Christmas note card set with Christmas mice.
These beautiful greeting cards will make a lovely addition to any gift or as a unique set of cards for a loved one. Each card is printed on beautiful heavy 100% cotton rag fine art paper (cream) or linen look art paper (white) with archival pigment ink from one of my original pen & ink illustrations. These prints are beautifully crisp and fade-resistant!
Note card measures 4 1/4″x 51/2″, with a Kraft premium paper envelopes packaged in a clear plastic sleeve for protection.
I am sorry to report my experience with a rogue Micron archival ink pen. I have used a number of these pens in drawing on cotton muslin fabric for products to sell in my Etsy store for a while. Never having had a problem before I was not aware of the possibility of one with these pens. I recently began using a new pen and it created very bright black lines. I assumed it was the newness of the pen and would eventually tone down. While putting together one of these drawings into a project I used water to mist and iron it. To my sad surprise the ink began running and ruined the drawing. Because I use a number of different pens on one piece I wasn’t sure which finished drawings had the potential of ruin if exposed to water. So, I have tested all my present drawn pieces with misting water to check for running ink. These pens claim to be “waterproof, chemical resistant, fade resistant, bleed free, quick drying and pH neutral”. I have found them to be so until now. I will be writing the company for their thoughts on this product.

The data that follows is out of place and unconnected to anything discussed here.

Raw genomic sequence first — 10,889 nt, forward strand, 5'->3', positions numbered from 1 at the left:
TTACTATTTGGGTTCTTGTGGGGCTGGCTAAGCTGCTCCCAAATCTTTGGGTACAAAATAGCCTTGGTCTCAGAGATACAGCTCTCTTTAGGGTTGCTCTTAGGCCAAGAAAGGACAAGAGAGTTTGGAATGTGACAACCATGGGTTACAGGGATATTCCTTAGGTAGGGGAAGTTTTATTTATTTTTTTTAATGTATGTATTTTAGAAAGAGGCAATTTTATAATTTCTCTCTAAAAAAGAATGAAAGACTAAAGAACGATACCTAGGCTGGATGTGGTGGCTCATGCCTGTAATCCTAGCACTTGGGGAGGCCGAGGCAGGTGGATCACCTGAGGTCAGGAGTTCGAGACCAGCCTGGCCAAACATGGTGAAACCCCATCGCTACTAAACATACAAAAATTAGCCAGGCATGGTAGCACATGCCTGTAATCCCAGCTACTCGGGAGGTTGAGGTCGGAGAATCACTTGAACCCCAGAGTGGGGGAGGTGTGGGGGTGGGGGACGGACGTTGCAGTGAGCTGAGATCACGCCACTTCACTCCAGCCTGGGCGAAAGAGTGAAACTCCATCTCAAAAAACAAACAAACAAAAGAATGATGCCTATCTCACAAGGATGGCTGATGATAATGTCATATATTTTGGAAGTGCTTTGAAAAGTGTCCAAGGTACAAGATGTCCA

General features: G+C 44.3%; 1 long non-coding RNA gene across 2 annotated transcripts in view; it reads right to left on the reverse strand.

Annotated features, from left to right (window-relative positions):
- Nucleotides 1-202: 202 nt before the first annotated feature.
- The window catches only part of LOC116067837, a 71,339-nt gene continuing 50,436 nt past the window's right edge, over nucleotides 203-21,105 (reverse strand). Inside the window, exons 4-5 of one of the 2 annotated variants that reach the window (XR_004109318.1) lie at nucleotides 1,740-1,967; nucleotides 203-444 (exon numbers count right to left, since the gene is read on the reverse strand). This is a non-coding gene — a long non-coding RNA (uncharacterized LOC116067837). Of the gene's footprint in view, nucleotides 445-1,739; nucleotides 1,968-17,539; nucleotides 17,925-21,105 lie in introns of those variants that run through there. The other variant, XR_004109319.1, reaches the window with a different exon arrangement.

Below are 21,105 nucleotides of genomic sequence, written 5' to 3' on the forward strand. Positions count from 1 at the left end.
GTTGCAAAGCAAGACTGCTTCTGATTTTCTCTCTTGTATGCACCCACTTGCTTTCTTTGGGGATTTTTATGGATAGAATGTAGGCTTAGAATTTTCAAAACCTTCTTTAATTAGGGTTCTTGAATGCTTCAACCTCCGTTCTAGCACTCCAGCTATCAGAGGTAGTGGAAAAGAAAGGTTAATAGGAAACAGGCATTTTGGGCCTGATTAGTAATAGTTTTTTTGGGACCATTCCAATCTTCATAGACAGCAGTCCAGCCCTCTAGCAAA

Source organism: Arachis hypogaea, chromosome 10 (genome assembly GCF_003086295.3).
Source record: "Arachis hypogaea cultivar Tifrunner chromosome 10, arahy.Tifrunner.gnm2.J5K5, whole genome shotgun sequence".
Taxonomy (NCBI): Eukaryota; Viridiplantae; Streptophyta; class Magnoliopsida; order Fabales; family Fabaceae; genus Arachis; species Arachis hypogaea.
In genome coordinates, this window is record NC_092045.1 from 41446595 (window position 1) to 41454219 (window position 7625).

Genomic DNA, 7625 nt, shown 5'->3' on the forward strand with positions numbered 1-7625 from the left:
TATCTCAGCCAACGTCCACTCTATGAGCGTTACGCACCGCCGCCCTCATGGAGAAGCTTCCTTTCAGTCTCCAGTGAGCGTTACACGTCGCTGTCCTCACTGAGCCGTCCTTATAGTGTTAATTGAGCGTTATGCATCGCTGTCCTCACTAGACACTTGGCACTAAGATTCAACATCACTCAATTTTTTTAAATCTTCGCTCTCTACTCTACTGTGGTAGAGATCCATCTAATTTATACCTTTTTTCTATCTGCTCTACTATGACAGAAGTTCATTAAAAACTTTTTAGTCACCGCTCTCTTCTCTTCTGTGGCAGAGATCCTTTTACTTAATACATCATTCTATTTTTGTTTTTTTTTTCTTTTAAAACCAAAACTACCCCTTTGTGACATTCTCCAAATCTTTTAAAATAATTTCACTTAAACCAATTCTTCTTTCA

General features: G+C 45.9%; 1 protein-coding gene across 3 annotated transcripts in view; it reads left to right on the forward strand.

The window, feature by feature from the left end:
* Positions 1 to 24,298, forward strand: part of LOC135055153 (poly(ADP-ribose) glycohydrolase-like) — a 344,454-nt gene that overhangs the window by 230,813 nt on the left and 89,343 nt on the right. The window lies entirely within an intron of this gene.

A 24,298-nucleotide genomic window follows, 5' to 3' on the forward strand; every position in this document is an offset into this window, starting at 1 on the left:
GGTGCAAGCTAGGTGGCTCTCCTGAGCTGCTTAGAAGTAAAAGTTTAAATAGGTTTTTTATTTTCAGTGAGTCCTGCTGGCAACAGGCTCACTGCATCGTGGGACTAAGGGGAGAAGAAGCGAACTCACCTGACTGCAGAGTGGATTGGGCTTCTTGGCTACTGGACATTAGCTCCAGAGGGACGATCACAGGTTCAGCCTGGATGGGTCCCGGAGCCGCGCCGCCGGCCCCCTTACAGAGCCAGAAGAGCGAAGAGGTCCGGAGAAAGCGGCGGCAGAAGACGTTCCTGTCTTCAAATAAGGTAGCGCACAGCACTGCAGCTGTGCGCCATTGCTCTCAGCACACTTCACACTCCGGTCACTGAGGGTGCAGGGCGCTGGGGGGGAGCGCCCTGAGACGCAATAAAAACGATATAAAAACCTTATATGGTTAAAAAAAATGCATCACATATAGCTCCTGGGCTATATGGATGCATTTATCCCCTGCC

I have been drawing baby hummingbirds – these sprout to adulthood in about 24 to 26 days. From an egg the size of pea to an amazing beautiful and fast flying little creature in about a month! What a wonderful example of God’s creation!
These were drawn on muslin fabric to use in making quilts and other crafts. And I also made some little tote bags featuring the hummingbird drawings.
Peter Caldwell in his work, “Pen and Ink Sketching“, states, “learning to leave out as much detail as possible, without depriving the picture too much, is to be applauded. Rather than draw every little detail which would decidedly overdo rather than enhance the drawing. It is better to suggest the appropriate gesture: a few bricks in a wall, a mere indication of slates on a roof and only the minimum amount of leaves on the tree or foliage. The imagination is far more capable of filling in the remaining spaces and indeed needs to exercise itself in this way, thereby giving the artist and the viewer far greater satisfaction. The “golden rule” then, is simply to indicate in the white spaces in the drawing what these spaces represent or contain overall. Where then does this ‘suggestion’ go in order to gain the maximum effect? Concentrate the suggested textures around the edges of the object. This helps focus the eye more on the shape of the object rather than the centre of it – the shape is more interesting than the middle.”
I am attempting to practice this “suggestion” drawing with the hedgehog quills.
Coloring is not just for kids any more. Adult coloring is a popular way to have a little “art therapy” at home. Not officially therapy, but just a way to possible reduce anxiety and help bring focus to the mind. And it’ s fun!
I illustrated for an author a while back who needed a graphic of a pair of shoes. After the first rough draft she wanted to change the shoes to look used and worn out. She also wanted the buckles to be replaced with ties. This is a good example of the illustration process I use when working with an author on their book project to reach the graphic they are envisioning.